The best thing about the Limón Dance Company is that it takes itself and its mission seriously. This is, of course, also potentially the worst thing. The 72-year-old troupe, founded in Manhattan by the Mexican-American José Limón and his mentor/colleague Doris Humphrey, brings to the Joyce a program heavy on spirituality; it has always engaged serious themes, but this season the focus of the choreography turns to God and to whatever formulations Native American leaders may have held in lieu of monotheism.
The company’s publicity says its primary concern is “community.” In the spare opening work, Limón’s 1970 male septet The Unsung, bare-chested men in buckskin trousers create rhythms with their bare feet. There’s no musical accompaniment; the weight of the occasion is all on the performers, and they rise to it marvelously, as an ensemble and in solo sections. What we see is minimalism inflected with the sacred, as the dancers, each of whom is identified in the program with the name of a famous chief from an American tribe, move in concert, apparently preparing for battle or celebrating victory.
With very simple theatrical tools — just the occasional change in the hue or level of light — the work projects levels of threat to these warriors’ way of life. Performers focus on the ground or on the sky; even when they’re onstage together, their attention is less on one another than on some larger concern. It is clear that they are hunted, and probably doomed.
The seven men are all strong performers. I find it hard to tear my eyes from Jesse Obremski, one of the troupe’s youngest members, whose strength, clarity, and focus radiate from a secure central place. But the others — Mark Willis, David Glista, Terrence D.M. Diable, Alex McBride, Malik Williams and Tanner Myles Huseman — also capture the commitment of the native leaders.
The Body Is a House Without Walls, a new work for six women by the company’s current artistic director, Colin Connor, also seems to keep its focus on the otherworldly. After cutting one person out of a red dress, the group, costumed by Elysia Roscoe in floaty white garments, gambols around to Glenn Gould’s recording of Beethoven’s Piano Sonata #32. The trouble here is that the Beethoven is challenging and complex; at one point I find myself tuning out the dancing to concentrate on the music. But by the end of The Body, I am wondering if we are not in purgatory. And sure enough, a program note tells us that the piece was inspired by the behavior of elephants toward their dead. Visible references are slight, but the spaced-out relationships imply a certain placelessness.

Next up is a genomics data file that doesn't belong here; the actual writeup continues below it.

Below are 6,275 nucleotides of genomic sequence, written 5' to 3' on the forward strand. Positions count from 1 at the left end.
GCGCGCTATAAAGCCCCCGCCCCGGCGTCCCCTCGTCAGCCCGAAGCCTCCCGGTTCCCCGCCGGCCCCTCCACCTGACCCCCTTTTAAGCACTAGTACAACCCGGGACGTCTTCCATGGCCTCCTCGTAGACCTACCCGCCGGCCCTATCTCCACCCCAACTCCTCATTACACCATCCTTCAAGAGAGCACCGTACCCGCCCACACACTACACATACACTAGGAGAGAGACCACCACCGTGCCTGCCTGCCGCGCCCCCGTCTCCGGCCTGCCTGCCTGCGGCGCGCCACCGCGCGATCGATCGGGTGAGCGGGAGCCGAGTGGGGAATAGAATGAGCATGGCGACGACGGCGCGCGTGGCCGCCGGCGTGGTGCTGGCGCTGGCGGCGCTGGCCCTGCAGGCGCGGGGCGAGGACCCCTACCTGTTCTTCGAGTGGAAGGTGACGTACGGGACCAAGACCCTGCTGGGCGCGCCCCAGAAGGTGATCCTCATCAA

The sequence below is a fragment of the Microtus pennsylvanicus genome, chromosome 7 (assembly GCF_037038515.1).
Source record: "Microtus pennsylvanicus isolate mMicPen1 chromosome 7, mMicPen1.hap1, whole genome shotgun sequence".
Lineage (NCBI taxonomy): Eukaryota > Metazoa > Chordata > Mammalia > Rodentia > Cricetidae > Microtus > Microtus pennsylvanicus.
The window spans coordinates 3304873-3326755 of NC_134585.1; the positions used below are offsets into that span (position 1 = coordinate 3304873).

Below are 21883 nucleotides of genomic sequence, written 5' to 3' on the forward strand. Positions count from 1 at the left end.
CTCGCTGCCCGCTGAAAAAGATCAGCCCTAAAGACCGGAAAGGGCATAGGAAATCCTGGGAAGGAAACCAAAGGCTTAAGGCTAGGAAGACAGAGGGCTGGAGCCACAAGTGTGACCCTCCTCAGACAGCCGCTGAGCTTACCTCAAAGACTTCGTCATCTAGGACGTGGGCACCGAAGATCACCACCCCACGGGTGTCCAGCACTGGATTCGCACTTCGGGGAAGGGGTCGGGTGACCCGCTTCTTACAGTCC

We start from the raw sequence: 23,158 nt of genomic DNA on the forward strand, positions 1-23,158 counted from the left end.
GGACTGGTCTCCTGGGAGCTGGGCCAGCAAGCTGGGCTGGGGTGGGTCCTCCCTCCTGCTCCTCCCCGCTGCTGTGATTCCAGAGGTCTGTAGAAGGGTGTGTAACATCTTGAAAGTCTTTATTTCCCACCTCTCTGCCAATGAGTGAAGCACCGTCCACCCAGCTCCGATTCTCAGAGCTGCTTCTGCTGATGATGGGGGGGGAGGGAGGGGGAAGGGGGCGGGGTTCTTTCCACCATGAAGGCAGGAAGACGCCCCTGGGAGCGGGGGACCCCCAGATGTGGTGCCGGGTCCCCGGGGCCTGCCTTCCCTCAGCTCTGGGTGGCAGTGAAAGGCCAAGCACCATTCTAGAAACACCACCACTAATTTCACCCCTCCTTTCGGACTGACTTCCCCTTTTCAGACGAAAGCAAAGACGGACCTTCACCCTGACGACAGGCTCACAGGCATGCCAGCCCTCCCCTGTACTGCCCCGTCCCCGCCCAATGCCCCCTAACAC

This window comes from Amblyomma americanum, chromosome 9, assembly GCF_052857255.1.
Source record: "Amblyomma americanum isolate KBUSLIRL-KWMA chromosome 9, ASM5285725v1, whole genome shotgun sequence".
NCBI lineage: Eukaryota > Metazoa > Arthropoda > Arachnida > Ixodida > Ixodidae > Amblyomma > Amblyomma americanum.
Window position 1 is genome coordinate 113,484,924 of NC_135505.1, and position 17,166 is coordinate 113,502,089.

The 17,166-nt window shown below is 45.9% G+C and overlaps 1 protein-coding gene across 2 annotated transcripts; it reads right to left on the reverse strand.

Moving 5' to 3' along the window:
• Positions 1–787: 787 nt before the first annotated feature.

The two-hour program’s somber nature was interrupted opening night by Rosie Herrera’s Querida Herida. A trifle for two frantic women (three if you count the sweet gymnast, Angela Falk, who vamps during a costume change) and several dresses, it relies on gimmicky outfits by Bradon McDonald to communicate the relationship between Jacqueline Bulnes and Brenna Monroe-Cook. One unzips portions of the other’s black dress to reveal dazzling red-sequined internal organs; the other pulls a spiral zipper that deconstructs an entire garment, leaving its wearer in nude-toned undies. All good fun, but then they disappear and return in golden dresses. The central dynamic between the two leading women is never entirely clear.
Limón’s sixty-year-old Missa Brevis, to a fuzzy recording of Zoltán Kodály’s choral score, also claims to be a tribute to community, but in fact aims its glorious ensemble dancing primarily at heaven. Men in casual clothing and women in simple knee-length dresses perform the various parts of the Catholic mass, the company expanded to nineteen by visiting artists from Canada and Venezuela.
At thirty-four minutes Missa is not so brevis, and its organizing principle, focusing on a man (Mark Willis) redeemed by his participation in the group, gets lost in the general pageantry, but when it was new, during the Eisenhower administration, it moved the company into the front ranks of American dance, a spot it deserved then, and deserves now.
Limón Dance Company
175 Eighth Avenue
Through May 13
This article from the Village Voice Archive was posted on May 9, 2018